If you aren’t sure of what battery you should get, check the old batteries. There are numbers engraved into the flat side. Better yet, take note of the sticker color sealed onto your first batteries.

Sealed, brand new batteries have color codes that differ with battery size. Size 10 batteries have a yellow tag while size 312 batteries have a brown sticker. Tags for size 13 batteries are orange and size 675 batteries have a blue sticker.

When you buy new batteries, remember to always check the seal. It should not look broken or tampered with. The moment you remove the protective seal, the hearing aid battery will begin to discharge.

3. Battery Life

When your hearing aid isn’t working, there are a few possible reasons for that. One important question you will ask is: are my batteries dead? How long do hearing aid batteries last?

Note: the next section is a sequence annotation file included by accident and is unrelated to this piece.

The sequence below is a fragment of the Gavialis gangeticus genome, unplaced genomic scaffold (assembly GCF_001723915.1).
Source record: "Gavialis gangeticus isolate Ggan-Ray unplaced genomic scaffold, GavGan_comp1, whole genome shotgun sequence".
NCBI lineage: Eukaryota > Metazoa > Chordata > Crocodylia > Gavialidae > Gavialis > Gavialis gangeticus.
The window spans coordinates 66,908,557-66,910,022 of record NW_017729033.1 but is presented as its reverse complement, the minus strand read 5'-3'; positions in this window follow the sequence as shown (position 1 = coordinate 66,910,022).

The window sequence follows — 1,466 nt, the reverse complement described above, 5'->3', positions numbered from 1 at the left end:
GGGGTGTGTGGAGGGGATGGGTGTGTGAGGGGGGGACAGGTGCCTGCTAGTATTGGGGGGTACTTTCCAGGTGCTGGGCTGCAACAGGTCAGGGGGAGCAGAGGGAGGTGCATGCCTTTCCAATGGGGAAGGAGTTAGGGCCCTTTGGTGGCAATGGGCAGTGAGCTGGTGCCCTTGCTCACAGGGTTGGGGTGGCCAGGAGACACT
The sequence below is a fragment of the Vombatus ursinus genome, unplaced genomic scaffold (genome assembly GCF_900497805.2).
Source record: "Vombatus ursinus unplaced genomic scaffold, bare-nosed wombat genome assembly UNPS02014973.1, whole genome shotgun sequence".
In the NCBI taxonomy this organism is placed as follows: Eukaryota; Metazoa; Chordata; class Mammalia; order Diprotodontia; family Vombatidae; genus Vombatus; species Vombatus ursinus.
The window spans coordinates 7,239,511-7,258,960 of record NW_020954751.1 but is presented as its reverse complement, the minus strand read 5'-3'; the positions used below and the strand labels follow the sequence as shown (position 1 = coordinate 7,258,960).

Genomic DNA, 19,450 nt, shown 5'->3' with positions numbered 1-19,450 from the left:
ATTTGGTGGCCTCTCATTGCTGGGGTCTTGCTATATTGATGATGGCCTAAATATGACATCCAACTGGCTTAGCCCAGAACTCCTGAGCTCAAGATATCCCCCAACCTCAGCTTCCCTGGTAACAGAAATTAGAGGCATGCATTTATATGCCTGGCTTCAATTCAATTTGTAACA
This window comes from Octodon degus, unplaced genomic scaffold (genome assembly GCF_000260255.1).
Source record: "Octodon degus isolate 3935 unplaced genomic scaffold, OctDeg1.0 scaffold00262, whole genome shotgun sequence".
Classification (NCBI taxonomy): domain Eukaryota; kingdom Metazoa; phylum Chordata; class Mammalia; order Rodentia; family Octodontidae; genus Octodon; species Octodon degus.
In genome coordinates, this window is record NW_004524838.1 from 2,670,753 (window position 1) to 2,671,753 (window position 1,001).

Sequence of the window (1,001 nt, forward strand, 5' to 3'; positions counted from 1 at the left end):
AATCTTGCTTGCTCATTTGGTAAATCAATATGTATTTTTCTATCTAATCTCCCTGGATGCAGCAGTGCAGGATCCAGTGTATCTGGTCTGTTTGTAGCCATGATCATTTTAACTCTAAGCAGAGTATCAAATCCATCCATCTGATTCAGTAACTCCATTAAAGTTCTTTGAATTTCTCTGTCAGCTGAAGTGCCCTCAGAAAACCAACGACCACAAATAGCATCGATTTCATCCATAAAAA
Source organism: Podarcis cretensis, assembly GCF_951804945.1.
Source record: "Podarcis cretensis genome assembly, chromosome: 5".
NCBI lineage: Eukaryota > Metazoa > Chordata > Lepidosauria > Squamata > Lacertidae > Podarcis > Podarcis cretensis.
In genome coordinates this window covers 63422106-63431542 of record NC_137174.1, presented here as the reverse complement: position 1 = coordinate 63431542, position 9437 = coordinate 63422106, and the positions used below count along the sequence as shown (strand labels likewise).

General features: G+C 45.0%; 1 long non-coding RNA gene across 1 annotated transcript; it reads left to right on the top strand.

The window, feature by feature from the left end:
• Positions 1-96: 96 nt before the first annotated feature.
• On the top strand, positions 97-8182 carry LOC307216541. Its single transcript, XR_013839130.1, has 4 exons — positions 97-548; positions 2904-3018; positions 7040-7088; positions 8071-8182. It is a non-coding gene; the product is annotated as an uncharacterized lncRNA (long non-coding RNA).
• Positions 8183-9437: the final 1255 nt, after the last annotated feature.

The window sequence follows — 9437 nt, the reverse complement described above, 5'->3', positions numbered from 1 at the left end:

The answer is different for each hearing aid. Your battery life depends on what kind of battery your hearing aid uses. Different hearing aid battery sizes have different lifespans.

Here is a short list on the average lifespan of a hearing aid battery:

  • Size 10 lasts 3 – 7 days
  • Size 312 lasts 3 – 10 days
  • Size 13 lasts 6 – 14 days
  • Size 675 lasts 9 – 20 days

Whenever you’re unsure when you should change your batteries, refer to this list. Of course, it’s always a good idea to take note of when you made a new change of batteries. That way you will have a general idea for when your next battery change is going to be.

If you bought too many extra batteries, don’t worry. You can store sealed zinc-air batteries for up to three years. Make sure to store them in a dry environment at room temperature to keep their stability.

4. Brands

Rayovac, Energizer, and Duracell are some of the three most popular hearing aid battery brands. Power-One, iCellTech, NEXcell, and Panasonic are other brands of hearing aid batteries. They all manufacture battery sizes from size 10 to size 675.

There are over 7,000 hearing aid specialists in the US. They’ll have their own list of batteries that are suitable for your hearing aid. There are those who have their own preferences or recommendations for their clients.